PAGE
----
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Greatest changes occur with life’s beginnings,
Sun-rays flooding the earth with pulsing seconds,
Time jerks forward with creature’s maiden stirrings,
Life sparks life, for the slower hour beckons.

Rainbows bringing rebirth to stagnant marshes,
Algae choking the reeds on water’s window,
Depths of motion in liquid circle thrashes
Until yellowing leaves have cast their shadow.

Living slows with the autumn closing shutter
Forcing light into night’s eternal darkness.
Cattails bend in the frosted lines of water
Giving homage, unmoving, frozen, timeless.

Freezing death can be seen the tender creeper;
Life rebirths into life, with death, the sleeper.

Note: This poem is written in eleven syllable lines, hence the hen-deca. This poem is written with the anglicized meter of Catullus, a famous Latin poet. I also wrote this using the rhyming form of a Shakespearean sonnet.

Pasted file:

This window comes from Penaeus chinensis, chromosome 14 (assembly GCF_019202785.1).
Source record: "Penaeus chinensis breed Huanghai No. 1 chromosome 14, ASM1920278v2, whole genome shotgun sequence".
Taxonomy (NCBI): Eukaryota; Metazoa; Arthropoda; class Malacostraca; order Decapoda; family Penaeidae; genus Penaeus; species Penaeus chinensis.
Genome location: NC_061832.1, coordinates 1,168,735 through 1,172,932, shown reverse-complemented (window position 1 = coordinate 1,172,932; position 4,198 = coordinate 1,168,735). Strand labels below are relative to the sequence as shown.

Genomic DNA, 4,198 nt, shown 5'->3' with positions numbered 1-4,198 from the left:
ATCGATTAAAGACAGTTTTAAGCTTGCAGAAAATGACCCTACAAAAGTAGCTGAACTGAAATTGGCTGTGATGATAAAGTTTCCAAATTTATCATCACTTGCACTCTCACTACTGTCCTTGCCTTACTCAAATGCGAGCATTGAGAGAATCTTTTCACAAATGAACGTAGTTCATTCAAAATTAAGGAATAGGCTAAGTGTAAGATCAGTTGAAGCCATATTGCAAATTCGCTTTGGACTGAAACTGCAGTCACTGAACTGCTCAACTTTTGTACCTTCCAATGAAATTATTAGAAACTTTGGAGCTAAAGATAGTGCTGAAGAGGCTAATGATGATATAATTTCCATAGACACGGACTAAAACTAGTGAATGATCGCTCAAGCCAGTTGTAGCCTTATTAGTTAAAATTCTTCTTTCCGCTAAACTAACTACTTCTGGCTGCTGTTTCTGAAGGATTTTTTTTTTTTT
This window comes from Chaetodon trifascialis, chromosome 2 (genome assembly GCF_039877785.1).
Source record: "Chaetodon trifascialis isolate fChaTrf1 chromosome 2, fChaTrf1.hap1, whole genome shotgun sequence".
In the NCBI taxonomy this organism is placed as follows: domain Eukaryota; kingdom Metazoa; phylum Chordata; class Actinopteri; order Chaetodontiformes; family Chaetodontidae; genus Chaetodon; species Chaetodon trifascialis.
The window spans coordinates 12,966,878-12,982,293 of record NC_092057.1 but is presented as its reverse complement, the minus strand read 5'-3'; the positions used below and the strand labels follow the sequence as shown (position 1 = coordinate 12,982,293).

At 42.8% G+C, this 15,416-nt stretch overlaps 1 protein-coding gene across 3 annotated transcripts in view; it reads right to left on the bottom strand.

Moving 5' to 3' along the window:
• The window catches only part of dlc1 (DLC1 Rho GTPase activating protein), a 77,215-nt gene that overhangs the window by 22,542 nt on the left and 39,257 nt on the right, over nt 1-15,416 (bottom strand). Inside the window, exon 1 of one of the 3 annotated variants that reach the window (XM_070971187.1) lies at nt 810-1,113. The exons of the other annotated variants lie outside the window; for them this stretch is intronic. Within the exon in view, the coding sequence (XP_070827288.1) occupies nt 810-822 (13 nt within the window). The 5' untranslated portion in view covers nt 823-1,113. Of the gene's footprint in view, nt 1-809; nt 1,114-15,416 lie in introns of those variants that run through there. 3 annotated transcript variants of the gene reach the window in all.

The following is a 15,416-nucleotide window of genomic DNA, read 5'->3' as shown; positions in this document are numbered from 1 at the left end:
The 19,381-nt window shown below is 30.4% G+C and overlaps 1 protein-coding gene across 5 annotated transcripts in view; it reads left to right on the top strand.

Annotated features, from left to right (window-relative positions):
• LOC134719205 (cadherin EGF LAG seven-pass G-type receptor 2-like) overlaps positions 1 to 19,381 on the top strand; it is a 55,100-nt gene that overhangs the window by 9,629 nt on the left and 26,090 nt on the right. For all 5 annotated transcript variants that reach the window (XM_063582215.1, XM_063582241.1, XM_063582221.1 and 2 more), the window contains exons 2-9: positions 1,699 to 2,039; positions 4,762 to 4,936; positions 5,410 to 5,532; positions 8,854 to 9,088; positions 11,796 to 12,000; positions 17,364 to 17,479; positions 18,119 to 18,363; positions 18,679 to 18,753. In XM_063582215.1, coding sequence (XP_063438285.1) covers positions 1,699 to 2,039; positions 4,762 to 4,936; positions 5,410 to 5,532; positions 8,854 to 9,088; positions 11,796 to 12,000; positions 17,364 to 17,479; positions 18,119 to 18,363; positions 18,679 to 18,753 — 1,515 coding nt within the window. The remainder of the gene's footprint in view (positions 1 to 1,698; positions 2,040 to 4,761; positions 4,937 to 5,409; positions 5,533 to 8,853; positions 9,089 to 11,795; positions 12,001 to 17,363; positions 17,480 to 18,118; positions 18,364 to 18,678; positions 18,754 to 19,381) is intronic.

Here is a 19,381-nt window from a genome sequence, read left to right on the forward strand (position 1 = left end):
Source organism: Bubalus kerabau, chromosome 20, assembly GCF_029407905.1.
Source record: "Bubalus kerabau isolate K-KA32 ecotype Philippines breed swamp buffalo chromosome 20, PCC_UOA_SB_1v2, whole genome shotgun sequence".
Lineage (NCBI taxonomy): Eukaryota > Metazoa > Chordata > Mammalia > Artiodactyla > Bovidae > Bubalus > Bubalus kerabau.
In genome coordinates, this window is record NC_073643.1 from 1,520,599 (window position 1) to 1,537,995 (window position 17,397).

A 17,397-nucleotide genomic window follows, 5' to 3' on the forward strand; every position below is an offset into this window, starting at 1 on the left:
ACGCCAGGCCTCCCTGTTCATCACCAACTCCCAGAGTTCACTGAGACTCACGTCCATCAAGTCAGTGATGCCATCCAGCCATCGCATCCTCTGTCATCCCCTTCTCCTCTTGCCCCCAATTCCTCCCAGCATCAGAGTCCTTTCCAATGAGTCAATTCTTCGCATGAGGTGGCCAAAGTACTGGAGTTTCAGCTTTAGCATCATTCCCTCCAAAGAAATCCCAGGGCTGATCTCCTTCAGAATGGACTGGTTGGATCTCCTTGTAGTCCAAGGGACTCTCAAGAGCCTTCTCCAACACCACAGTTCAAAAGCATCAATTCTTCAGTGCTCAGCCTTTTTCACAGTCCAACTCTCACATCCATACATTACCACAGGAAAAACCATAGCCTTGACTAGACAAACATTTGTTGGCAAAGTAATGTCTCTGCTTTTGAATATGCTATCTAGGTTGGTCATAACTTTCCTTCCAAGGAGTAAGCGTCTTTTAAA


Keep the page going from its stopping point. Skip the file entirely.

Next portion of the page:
Other well-known hendeca-syllabic poetry include “Hendecasyllabics” by Alfred, Lord Tennyson and “For Once, Then, Something” by Robert Frost.

Please also note, that Tennyson’s poem to his critics contained the name of the type of poem as its title. In a way, Frost was a clever poet and did the same thing…as “For Once, Then, Something” can be seen as “For One, Ten, Something” (One-ten being how eleven is formed in hen-deca). Also note, that Frost, in using that as his title and as the last phrase of his poem, likens the title as the “white pebble” of his poem, the hidden truth, which I believe his critics failed to realise. Very sneaky….

Another great exposition of Frost’s poem can be found at http://poemshape.wordpress.com/2009/04/26/frost-henddecasyllabics-for-once-then-something/

Last and not least…it’s open link night over at dVersePoets.

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